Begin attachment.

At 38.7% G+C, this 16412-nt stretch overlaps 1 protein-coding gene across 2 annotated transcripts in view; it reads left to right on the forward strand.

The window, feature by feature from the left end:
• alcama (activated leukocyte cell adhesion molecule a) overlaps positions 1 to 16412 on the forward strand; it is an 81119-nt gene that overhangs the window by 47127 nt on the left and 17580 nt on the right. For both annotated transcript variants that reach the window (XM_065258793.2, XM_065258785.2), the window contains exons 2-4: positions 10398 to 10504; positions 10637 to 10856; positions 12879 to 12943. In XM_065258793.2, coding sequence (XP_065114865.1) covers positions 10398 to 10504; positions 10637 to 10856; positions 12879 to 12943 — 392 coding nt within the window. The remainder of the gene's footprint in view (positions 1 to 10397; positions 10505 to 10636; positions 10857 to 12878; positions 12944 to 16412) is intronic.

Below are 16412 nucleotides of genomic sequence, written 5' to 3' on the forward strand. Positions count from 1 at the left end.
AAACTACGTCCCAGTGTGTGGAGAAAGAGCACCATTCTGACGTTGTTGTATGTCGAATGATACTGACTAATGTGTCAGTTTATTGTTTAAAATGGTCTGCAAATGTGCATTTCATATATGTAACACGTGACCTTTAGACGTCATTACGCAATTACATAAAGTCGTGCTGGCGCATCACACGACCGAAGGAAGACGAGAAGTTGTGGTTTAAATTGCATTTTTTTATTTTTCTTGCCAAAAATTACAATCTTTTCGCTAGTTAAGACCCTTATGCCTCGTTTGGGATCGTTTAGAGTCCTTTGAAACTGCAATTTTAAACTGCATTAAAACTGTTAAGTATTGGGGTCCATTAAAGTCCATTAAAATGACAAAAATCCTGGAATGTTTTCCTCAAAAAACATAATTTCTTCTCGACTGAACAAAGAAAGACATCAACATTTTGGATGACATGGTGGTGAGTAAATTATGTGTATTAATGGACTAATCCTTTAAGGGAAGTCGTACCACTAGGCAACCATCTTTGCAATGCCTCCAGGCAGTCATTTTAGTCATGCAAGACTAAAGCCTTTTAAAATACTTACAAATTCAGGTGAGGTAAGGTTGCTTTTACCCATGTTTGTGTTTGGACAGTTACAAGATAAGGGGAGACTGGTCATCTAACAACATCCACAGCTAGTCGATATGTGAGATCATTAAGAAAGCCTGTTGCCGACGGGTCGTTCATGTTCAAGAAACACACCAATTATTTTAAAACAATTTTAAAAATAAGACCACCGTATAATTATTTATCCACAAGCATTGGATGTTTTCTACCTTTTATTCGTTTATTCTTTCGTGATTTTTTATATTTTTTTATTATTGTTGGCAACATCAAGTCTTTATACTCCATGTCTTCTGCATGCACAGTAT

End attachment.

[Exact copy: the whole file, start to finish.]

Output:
At 38.7% G+C, this 16412-nt stretch overlaps 1 protein-coding gene across 2 annotated transcripts in view; it reads left to right on the forward strand.

The window, feature by feature from the left end:
• alcama (activated leukocyte cell adhesion molecule a) overlaps positions 1 to 16412 on the forward strand; it is an 81119-nt gene that overhangs the window by 47127 nt on the left and 17580 nt on the right. For both annotated transcript variants that reach the window (XM_065258793.2, XM_065258785.2), the window contains exons 2-4: positions 10398 to 10504; positions 10637 to 10856; positions 12879 to 12943. In XM_065258793.2, coding sequence (XP_065114865.1) covers positions 10398 to 10504; positions 10637 to 10856; positions 12879 to 12943 — 392 coding nt within the window. The remainder of the gene's footprint in view (positions 1 to 10397; positions 10505 to 10636; positions 10857 to 12878; positions 12944 to 16412) is intronic.

Below are 16412 nucleotides of genomic sequence, written 5' to 3' on the forward strand. Positions count from 1 at the left end.
AAACTACGTCCCAGTGTGTGGAGAAAGAGCACCATTCTGACGTTGTTGTATGTCGAATGATACTGACTAATGTGTCAGTTTATTGTTTAAAATGGTCTGCAAATGTGCATTTCATATATGTAACACGTGACCTTTAGACGTCATTACGCAATTACATAAAGTCGTGCTGGCGCATCACACGACCGAAGGAAGACGAGAAGTTGTGGTTTAAATTGCATTTTTTTATTTTTCTTGCCAAAAATTACAATCTTTTCGCTAGTTAAGACCCTTATGCCTCGTTTGGGATCGTTTAGAGTCCTTTGAAACTGCAATTTTAAACTGCATTAAAACTGTTAAGTATTGGGGTCCATTAAAGTCCATTAAAATGACAAAAATCCTGGAATGTTTTCCTCAAAAAACATAATTTCTTCTCGACTGAACAAAGAAAGACATCAACATTTTGGATGACATGGTGGTGAGTAAATTATGTGTATTAATGGACTAATCCTTTAAGGGAAGTCGTACCACTAGGCAACCATCTTTGCAATGCCTCCAGGCAGTCATTTTAGTCATGCAAGACTAAAGCCTTTTAAAATACTTACAAATTCAGGTGAGGTAAGGTTGCTTTTACCCATGTTTGTGTTTGGACAGTTACAAGATAAGGGGAGACTGGTCATCTAACAACATCCACAGCTAGTCGATATGTGAGATCATTAAGAAAGCCTGTTGCCGACGGGTCGTTCATGTTCAAGAAACACACCAATTATTTTAAAACAATTTTAAAAATAAGACCACCGTATAATTATTTATCCACAAGCATTGGATGTTTTCTACCTTTTATTCGTTTATTCTTTCGTGATTTTTTATATTTTTTTATTATTGTTGGCAACATCAAGTCTTTATACTCCATGTCTTCTGCATGCACAGTAT